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Mar 8, 2019

Disenfranchised Belizeans from Around the World and I.C.J.

Mario Lara

There are thousands of Belizeans living and working outside of the country who will not be able to participate in the upcoming I.C.J. referendum.  Notwithstanding the criteria for eligibility that has been put forth, many are unable to return home and remain here for at least two months, only to return sometime later to cast their vote in the national exercise.  As such, these persons have found themselves disenfranchised from taking part in arguably the most important decision to be made where it concerns our country and its people.  Aria Lightfoot, Imani Fairweather, Samantha Carlos and Mario Lara are just a few of the many Belizeans in the Diaspora.  They appear in a compilation of testimonies, reflections and opinions on being locked out of the I.C.J. vote.


Mario Lara, Belizean Living Abroad

“My name is Mario Lara.  I am one of thousands of Belizeans living abroad.  I reside in California in the United States of America.  I will not be able to participate in the upcoming national referendum on April 10th, 2019 because I am not able to meet the two months residency requirement in order to be registered to vote.  I consider those requirements to be a form of voter suppression because it creates an undue hardship and burden on a particular group of citizens, namely those of us who live abroad.  We have a vested interest in the future of Belize, just like any other Belizean citizen.  We have loved ones, we have property, we pay taxes.”


Imani Fairweather

Imani Fairweather, Belizean Living Abroad

“Very many like me, who have always only voted in Belize, hold no other citizenship but that as a Belizean, but simply because we are working abroad at the time that the government is refreshing the voters list will be disenfranchised in this upcoming process.  Something is fundamentally wrong when a government is blindedly focused solely on the ends without giving consideration to the means to that end and the people, legitimate Belizeans all over this world, in Africa, in Asia, in Europe who don’t have the wherewithal, don’t have the means to fly back home, be here for two months to re-register and then to fly back to our job and then to have to return again to vote.”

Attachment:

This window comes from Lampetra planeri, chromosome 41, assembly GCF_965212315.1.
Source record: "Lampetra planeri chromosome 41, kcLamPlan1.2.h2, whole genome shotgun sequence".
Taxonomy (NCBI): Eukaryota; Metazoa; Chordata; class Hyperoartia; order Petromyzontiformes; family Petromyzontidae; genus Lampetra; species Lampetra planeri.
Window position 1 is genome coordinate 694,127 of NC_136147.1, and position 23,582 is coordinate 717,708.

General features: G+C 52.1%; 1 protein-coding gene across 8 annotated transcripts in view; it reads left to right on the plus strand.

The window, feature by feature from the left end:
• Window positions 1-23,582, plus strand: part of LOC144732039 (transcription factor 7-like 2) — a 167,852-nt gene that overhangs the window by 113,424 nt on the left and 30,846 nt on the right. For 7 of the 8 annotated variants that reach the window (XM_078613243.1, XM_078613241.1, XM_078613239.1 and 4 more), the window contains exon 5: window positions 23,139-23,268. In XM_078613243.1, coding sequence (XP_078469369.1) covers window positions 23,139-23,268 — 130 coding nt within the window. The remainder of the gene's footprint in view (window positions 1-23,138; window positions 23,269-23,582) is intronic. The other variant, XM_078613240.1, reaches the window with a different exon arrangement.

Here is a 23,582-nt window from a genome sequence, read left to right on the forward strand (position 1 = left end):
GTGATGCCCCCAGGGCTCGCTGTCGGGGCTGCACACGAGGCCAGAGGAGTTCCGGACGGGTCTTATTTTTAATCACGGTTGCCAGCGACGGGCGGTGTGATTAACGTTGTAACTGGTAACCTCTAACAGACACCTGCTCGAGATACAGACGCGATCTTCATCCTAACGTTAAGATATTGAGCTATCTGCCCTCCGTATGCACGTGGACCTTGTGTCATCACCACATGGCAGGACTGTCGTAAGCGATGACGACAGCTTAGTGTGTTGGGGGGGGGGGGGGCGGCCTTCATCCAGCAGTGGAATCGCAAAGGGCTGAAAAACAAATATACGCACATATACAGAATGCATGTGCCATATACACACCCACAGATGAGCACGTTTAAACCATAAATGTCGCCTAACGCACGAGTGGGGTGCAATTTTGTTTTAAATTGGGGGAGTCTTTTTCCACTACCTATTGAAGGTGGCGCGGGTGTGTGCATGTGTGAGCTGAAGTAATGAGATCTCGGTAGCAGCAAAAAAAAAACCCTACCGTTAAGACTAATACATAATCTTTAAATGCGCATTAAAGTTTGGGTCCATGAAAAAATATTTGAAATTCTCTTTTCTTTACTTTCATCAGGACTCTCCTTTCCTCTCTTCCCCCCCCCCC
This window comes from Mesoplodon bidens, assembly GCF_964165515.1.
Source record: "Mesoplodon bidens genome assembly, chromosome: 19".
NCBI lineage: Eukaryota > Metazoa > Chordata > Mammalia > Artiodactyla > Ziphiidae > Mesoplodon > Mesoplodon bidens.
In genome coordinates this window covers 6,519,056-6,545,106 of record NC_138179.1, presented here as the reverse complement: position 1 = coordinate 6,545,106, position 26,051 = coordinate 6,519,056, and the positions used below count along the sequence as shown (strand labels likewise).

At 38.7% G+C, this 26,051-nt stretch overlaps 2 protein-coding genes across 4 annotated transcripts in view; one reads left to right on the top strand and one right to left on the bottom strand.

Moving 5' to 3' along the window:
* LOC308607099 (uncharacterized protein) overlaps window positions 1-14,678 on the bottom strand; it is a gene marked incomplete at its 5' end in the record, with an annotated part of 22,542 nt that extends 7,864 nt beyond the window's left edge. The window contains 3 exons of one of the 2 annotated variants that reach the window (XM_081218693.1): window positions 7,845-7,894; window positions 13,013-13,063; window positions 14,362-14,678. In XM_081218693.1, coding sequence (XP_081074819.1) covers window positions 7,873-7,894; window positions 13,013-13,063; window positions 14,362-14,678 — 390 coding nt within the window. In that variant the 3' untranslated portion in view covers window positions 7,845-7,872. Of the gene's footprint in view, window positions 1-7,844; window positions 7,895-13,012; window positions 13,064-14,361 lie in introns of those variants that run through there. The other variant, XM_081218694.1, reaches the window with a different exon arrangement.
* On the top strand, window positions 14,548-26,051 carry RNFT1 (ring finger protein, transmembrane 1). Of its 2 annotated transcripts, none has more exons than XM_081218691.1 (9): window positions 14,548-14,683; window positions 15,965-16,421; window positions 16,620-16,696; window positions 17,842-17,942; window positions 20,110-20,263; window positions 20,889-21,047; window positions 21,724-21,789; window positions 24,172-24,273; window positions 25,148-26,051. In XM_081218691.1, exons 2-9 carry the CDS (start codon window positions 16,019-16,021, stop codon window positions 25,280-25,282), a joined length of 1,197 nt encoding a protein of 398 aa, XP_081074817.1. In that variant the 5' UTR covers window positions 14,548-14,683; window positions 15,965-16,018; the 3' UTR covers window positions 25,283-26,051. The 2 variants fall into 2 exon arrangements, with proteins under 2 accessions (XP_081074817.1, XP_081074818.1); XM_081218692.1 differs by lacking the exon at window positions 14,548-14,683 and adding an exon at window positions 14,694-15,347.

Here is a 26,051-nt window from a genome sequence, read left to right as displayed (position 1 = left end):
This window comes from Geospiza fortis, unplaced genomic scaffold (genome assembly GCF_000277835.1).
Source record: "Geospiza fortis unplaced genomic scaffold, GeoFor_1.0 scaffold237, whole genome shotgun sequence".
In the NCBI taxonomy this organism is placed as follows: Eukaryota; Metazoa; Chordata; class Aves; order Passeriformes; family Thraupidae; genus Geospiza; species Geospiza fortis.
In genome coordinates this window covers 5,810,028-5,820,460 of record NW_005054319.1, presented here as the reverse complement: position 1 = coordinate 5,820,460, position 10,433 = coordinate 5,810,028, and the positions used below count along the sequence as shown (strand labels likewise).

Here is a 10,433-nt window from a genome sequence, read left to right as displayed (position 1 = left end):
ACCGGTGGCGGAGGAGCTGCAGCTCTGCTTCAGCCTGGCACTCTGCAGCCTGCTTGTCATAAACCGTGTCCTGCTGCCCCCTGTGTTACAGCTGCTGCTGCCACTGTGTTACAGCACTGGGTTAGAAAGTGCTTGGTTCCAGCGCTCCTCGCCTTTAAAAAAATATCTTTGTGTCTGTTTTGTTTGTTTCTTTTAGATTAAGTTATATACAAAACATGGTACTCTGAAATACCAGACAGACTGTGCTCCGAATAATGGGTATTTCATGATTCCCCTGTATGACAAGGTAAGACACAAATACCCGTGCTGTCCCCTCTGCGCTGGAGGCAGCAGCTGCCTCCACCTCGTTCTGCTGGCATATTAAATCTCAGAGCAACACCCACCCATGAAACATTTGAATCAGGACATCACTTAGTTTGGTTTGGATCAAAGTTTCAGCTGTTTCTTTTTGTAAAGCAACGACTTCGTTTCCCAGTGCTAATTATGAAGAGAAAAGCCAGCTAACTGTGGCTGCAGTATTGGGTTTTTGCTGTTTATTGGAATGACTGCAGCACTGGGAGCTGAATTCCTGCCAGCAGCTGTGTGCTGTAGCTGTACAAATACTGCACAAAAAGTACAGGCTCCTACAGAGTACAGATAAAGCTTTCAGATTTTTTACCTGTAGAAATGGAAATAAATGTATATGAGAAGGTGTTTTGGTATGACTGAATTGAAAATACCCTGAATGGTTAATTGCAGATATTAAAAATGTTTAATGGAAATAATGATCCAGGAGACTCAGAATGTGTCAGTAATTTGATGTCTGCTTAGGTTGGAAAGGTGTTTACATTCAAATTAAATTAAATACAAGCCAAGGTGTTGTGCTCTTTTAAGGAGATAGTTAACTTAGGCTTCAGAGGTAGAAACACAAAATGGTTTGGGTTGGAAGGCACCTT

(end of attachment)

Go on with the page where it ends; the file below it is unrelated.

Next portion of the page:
Aria Lightfoot

Aria Lightfoot, Belizean Living Abroad

“Right now we have people that cannot even get registered to vote because of different issues going on.  We have people who are registered to vote that should not be on that voting list.  The Compromis was never taken to the House of Representatives.  My dear Belizeans, if you, please do not ignore this issue.  Your voice is extremely important for the people like us who have been silenced by the inaction of the government.”


Samantha Carlos, Belizean Living Abroad

“Okay, so I’m gonna start off by showing my proof of re-registration.  I made every effort to re-register on time so that I would be able to vote in the referendum, however, I am not in the country at this moment and I am not expected to be back until after the referendum is passed.  I believe that it’s frustrating actually to know that there is nothing set in place because of poor planning on the government, I will not be able to participate in this referendum.”

Viewers please note: This Internet newscast is a verbatim transcript of our evening television newscast. Where speakers use Kriol, we attempt to faithfully reproduce the quotes using a standard spelling system.

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